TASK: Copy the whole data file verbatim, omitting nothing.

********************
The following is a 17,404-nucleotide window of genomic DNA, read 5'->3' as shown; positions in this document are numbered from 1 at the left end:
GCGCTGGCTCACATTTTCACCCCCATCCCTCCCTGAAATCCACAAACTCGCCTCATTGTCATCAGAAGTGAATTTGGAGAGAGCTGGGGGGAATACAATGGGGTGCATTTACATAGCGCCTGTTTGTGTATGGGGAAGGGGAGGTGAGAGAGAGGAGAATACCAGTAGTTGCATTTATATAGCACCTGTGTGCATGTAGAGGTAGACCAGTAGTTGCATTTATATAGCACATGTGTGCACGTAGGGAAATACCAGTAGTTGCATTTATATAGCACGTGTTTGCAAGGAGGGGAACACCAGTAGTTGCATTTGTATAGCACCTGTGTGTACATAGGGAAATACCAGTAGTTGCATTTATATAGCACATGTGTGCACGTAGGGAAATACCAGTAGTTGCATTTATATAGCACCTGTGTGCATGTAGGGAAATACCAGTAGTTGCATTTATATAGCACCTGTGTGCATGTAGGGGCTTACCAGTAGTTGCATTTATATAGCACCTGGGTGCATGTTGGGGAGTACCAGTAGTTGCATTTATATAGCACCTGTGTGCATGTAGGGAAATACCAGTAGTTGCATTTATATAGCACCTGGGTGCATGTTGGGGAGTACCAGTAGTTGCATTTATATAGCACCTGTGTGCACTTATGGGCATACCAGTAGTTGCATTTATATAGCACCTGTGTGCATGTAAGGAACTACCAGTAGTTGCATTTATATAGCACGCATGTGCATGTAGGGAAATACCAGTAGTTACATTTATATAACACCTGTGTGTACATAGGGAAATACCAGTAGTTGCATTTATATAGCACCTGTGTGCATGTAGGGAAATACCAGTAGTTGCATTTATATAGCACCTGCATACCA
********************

The following is a 17,404-nucleotide window of genomic DNA, read 5'->3' as shown; positions in this document are numbered from 1 at the left end:
GCGCTGGCTCACATTTTCACCCCCATCCCTCCCTGAAATCCACAAACTCGCCTCATTGTCATCAGAAGTGAATTTGGAGAGAGCTGGGGGGAATACAATGGGGTGCATTTACATAGCGCCTGTTTGTGTATGGGGAAGGGGAGGTGAGAGAGAGGAGAATACCAGTAGTTGCATTTATATAGCACCTGTGTGCATGTAGAGGTAGACCAGTAGTTGCATTTATATAGCACATGTGTGCACGTAGGGAAATACCAGTAGTTGCATTTATATAGCACGTGTTTGCAAGGAGGGGAACACCAGTAGTTGCATTTGTATAGCACCTGTGTGTACATAGGGAAATACCAGTAGTTGCATTTATATAGCACATGTGTGCACGTAGGGAAATACCAGTAGTTGCATTTATATAGCACCTGTGTGCATGTAGGGAAATACCAGTAGTTGCATTTATATAGCACCTGTGTGCATGTAGGGGCTTACCAGTAGTTGCATTTATATAGCACCTGGGTGCATGTTGGGGAGTACCAGTAGTTGCATTTATATAGCACCTGTGTGCATGTAGGGAAATACCAGTAGTTGCATTTATATAGCACCTGGGTGCATGTTGGGGAGTACCAGTAGTTGCATTTATATAGCACCTGTGTGCACTTATGGGCATACCAGTAGTTGCATTTATATAGCACCTGTGTGCATGTAAGGAACTACCAGTAGTTGCATTTATATAGCACGCATGTGCATGTAGGGAAATACCAGTAGTTACATTTATATAACACCTGTGTGTACATAGGGAAATACCAGTAGTTGCATTTATATAGCACCTGTGTGCATGTAGGGAAATACCAGTAGTTGCATTTATATAGCACCTGCATACCA